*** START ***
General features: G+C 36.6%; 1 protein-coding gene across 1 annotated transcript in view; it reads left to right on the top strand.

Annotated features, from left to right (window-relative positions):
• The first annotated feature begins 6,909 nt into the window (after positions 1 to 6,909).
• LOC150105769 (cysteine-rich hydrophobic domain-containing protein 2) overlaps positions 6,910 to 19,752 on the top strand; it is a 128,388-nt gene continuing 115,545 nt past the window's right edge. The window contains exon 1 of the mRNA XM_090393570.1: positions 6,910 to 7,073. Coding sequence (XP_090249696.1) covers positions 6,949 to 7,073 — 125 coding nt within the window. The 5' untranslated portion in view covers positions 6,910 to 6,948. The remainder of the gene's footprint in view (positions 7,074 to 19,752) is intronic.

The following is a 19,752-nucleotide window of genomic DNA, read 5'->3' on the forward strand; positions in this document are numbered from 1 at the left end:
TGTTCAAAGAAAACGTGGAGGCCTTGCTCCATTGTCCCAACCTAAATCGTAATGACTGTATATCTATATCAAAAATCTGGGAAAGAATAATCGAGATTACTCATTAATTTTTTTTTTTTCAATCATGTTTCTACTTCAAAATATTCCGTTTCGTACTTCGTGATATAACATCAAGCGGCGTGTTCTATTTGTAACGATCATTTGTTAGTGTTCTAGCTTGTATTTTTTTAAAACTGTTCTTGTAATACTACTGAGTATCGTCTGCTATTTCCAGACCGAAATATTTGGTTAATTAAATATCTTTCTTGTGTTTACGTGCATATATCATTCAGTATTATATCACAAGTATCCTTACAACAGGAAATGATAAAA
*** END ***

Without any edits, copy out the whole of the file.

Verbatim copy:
General features: G+C 36.6%; 1 protein-coding gene across 1 annotated transcript in view; it reads left to right on the top strand.

Annotated features, from left to right (window-relative positions):
• The first annotated feature begins 6,909 nt into the window (after positions 1 to 6,909).
• LOC150105769 (cysteine-rich hydrophobic domain-containing protein 2) overlaps positions 6,910 to 19,752 on the top strand; it is a 128,388-nt gene continuing 115,545 nt past the window's right edge. The window contains exon 1 of the mRNA XM_090393570.1: positions 6,910 to 7,073. Coding sequence (XP_090249696.1) covers positions 6,949 to 7,073 — 125 coding nt within the window. The 5' untranslated portion in view covers positions 6,910 to 6,948. The remainder of the gene's footprint in view (positions 7,074 to 19,752) is intronic.

The following is a 19,752-nucleotide window of genomic DNA, read 5'->3' on the forward strand; positions in this document are numbered from 1 at the left end:
TGTTCAAAGAAAACGTGGAGGCCTTGCTCCATTGTCCCAACCTAAATCGTAATGACTGTATATCTATATCAAAAATCTGGGAAAGAATAATCGAGATTACTCATTAATTTTTTTTTTTTCAATCATGTTTCTACTTCAAAATATTCCGTTTCGTACTTCGTGATATAACATCAAGCGGCGTGTTCTATTTGTAACGATCATTTGTTAGTGTTCTAGCTTGTATTTTTTTAAAACTGTTCTTGTAATACTACTGAGTATCGTCTGCTATTTCCAGACCGAAATATTTGGTTAATTAAATATCTTTCTTGTGTTTACGTGCATATATCATTCAGTATTATATCACAAGTATCCTTACAACAGGAAATGATAAAA